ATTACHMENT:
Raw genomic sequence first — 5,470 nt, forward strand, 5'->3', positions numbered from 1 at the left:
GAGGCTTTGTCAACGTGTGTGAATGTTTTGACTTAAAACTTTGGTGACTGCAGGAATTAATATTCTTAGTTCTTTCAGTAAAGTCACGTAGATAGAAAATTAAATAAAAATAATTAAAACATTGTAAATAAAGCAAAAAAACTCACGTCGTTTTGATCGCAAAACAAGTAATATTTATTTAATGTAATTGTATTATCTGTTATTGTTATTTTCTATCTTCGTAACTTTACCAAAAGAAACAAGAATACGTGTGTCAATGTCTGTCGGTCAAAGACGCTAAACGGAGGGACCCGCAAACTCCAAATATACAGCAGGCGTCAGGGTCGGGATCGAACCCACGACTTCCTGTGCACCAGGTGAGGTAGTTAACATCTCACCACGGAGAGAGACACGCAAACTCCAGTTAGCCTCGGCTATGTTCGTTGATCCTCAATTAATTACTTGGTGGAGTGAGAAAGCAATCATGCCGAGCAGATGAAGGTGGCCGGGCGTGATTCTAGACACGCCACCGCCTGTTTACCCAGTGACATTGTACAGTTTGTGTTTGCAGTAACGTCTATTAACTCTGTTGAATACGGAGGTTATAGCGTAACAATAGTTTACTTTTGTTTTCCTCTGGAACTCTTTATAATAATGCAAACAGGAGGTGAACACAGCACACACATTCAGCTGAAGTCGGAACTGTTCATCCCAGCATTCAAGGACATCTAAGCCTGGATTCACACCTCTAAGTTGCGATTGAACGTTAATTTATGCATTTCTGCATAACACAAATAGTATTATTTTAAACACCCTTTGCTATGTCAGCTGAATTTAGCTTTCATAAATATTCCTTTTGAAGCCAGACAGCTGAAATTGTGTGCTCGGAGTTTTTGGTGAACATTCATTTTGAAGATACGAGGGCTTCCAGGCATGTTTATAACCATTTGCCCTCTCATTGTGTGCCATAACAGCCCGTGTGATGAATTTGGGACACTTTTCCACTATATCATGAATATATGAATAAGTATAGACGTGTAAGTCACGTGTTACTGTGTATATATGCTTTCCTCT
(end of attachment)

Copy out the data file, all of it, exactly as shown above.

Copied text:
Raw genomic sequence first — 5,470 nt, forward strand, 5'->3', positions numbered from 1 at the left:
GAGGCTTTGTCAACGTGTGTGAATGTTTTGACTTAAAACTTTGGTGACTGCAGGAATTAATATTCTTAGTTCTTTCAGTAAAGTCACGTAGATAGAAAATTAAATAAAAATAATTAAAACATTGTAAATAAAGCAAAAAAACTCACGTCGTTTTGATCGCAAAACAAGTAATATTTATTTAATGTAATTGTATTATCTGTTATTGTTATTTTCTATCTTCGTAACTTTACCAAAAGAAACAAGAATACGTGTGTCAATGTCTGTCGGTCAAAGACGCTAAACGGAGGGACCCGCAAACTCCAAATATACAGCAGGCGTCAGGGTCGGGATCGAACCCACGACTTCCTGTGCACCAGGTGAGGTAGTTAACATCTCACCACGGAGAGAGACACGCAAACTCCAGTTAGCCTCGGCTATGTTCGTTGATCCTCAATTAATTACTTGGTGGAGTGAGAAAGCAATCATGCCGAGCAGATGAAGGTGGCCGGGCGTGATTCTAGACACGCCACCGCCTGTTTACCCAGTGACATTGTACAGTTTGTGTTTGCAGTAACGTCTATTAACTCTGTTGAATACGGAGGTTATAGCGTAACAATAGTTTACTTTTGTTTTCCTCTGGAACTCTTTATAATAATGCAAACAGGAGGTGAACACAGCACACACATTCAGCTGAAGTCGGAACTGTTCATCCCAGCATTCAAGGACATCTAAGCCTGGATTCACACCTCTAAGTTGCGATTGAACGTTAATTTATGCATTTCTGCATAACACAAATAGTATTATTTTAAACACCCTTTGCTATGTCAGCTGAATTTAGCTTTCATAAATATTCCTTTTGAAGCCAGACAGCTGAAATTGTGTGCTCGGAGTTTTTGGTGAACATTCATTTTGAAGATACGAGGGCTTCCAGGCATGTTTATAACCATTTGCCCTCTCATTGTGTGCCATAACAGCCCGTGTGATGAATTTGGGACACTTTTCCACTATATCATGAATATATGAATAAGTATAGACGTGTAAGTCACGTGTTACTGTGTATATATGCTTTCCTCT